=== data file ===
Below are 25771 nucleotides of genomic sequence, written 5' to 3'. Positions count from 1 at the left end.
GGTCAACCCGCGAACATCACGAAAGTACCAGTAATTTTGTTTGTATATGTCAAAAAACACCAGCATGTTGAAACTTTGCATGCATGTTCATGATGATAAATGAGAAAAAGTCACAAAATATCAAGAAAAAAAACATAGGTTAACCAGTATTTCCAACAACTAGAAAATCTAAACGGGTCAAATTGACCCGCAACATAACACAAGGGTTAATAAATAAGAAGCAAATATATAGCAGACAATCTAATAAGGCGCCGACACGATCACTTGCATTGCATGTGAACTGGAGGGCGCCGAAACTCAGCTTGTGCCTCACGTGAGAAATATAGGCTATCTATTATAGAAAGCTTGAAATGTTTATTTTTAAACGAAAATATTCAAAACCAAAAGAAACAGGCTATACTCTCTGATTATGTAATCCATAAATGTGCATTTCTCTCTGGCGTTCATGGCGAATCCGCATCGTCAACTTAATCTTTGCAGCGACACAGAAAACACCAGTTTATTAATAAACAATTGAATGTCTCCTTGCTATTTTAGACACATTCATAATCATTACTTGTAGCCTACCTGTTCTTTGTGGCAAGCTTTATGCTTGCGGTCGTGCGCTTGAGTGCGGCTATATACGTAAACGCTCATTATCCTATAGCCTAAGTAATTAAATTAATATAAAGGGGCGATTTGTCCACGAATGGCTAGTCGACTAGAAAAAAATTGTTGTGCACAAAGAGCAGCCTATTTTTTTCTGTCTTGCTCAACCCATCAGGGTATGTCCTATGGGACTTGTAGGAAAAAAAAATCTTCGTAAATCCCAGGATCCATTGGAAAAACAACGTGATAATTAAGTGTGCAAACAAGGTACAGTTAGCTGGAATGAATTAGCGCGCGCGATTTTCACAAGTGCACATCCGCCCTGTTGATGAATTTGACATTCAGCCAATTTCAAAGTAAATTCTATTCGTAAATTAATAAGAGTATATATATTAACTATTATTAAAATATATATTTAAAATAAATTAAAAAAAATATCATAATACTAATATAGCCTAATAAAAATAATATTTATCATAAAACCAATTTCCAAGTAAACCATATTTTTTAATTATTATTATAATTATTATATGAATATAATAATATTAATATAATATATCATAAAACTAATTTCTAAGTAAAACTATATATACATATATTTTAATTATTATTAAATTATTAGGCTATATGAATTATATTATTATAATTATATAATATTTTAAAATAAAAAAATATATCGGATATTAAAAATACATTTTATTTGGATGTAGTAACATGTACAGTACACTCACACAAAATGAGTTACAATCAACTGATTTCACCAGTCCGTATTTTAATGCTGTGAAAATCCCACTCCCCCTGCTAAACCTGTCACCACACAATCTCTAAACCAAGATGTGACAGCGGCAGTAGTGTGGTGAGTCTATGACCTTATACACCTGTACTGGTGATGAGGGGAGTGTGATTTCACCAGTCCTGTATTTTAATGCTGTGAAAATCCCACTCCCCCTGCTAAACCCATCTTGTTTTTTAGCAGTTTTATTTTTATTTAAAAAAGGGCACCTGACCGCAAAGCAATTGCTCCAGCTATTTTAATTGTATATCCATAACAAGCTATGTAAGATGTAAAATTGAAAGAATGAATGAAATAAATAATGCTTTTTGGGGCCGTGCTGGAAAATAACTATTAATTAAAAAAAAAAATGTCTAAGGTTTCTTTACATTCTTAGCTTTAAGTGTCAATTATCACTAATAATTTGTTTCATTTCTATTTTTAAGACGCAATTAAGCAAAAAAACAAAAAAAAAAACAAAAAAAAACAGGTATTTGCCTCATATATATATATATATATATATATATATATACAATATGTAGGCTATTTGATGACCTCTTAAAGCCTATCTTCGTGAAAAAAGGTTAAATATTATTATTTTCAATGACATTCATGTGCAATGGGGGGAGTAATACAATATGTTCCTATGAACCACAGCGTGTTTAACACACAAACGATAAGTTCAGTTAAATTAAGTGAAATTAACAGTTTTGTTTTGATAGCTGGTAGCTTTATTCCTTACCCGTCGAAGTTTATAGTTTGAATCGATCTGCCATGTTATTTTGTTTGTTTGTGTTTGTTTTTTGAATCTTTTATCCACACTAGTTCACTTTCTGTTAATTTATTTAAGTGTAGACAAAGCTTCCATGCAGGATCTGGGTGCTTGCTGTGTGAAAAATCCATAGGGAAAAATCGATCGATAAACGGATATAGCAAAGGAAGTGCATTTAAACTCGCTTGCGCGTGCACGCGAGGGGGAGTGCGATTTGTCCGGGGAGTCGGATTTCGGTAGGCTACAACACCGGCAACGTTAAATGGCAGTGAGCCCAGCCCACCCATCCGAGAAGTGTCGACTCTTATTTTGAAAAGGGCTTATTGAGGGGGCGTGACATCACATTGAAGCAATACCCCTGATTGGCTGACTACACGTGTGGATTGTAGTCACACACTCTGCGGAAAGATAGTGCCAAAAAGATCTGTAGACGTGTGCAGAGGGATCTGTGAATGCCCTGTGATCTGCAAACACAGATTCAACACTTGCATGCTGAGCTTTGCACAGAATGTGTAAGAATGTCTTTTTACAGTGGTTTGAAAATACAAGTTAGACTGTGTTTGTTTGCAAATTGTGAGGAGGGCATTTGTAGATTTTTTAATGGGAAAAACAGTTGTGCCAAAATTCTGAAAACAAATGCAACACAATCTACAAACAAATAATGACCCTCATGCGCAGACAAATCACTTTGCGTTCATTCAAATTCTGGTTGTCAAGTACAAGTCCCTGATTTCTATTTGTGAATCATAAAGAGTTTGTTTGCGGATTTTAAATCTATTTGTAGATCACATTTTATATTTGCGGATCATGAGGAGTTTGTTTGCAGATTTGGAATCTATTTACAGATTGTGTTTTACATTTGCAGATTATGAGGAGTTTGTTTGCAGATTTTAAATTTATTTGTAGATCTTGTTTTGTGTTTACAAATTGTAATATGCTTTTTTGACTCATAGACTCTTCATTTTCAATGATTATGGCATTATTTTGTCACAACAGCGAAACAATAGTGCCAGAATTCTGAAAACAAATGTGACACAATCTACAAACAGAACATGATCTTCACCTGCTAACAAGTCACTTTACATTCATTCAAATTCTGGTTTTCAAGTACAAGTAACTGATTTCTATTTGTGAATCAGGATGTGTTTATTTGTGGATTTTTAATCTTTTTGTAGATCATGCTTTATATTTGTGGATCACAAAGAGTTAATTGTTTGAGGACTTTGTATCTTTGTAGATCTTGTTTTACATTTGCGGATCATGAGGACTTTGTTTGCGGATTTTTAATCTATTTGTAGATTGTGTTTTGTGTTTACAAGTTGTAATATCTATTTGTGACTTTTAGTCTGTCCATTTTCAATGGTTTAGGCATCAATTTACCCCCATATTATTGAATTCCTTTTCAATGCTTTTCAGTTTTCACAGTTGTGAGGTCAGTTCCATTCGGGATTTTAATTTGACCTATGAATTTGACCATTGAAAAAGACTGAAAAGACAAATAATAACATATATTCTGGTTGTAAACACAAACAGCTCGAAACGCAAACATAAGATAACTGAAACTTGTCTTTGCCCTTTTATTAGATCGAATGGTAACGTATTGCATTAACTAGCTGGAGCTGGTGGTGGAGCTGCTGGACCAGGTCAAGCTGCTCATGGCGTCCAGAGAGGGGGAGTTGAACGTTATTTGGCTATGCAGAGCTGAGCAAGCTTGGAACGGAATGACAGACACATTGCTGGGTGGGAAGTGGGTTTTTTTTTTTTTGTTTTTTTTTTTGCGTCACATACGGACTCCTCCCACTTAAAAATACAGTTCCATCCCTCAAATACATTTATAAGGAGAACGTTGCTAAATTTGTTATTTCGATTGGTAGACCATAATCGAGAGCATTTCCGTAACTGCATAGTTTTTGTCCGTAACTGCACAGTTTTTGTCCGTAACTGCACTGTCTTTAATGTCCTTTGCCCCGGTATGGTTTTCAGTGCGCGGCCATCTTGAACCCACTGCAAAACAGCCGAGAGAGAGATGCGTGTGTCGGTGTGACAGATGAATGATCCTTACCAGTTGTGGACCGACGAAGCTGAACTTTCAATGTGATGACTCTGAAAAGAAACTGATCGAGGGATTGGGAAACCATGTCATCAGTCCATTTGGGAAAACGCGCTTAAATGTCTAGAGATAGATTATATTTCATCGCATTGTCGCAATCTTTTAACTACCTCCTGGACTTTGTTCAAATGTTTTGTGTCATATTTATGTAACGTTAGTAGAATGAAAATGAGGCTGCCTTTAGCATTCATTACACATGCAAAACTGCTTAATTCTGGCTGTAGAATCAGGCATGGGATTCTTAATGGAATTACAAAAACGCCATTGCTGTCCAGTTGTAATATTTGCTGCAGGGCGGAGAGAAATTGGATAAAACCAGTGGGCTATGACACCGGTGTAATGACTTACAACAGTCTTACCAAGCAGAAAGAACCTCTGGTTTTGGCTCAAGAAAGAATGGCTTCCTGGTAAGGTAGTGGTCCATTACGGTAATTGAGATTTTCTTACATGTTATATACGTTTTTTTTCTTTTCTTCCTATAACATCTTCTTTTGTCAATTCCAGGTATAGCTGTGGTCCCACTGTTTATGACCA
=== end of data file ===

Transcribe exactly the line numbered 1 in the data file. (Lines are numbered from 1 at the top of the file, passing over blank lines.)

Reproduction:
Below are 25771 nucleotides of genomic sequence, written 5' to 3'. Positions count from 1 at the left end.